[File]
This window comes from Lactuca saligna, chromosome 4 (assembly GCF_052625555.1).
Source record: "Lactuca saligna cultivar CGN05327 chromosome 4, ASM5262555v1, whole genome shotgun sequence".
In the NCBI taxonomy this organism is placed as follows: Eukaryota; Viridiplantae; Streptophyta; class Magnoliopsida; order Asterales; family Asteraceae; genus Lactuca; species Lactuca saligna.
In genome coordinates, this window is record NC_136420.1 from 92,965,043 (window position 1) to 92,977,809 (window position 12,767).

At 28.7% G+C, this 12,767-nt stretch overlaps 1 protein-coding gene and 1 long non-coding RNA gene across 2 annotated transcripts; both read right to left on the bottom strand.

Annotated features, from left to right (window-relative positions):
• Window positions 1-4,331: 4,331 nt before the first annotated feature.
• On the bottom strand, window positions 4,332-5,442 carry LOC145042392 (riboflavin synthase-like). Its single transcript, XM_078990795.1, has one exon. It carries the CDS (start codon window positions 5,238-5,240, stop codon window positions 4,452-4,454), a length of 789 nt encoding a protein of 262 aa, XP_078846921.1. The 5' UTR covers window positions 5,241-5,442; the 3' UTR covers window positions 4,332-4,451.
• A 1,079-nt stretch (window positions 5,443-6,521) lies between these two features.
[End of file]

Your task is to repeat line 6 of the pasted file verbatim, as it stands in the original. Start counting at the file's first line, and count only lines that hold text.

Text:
Annotated features, from left to right (window-relative positions):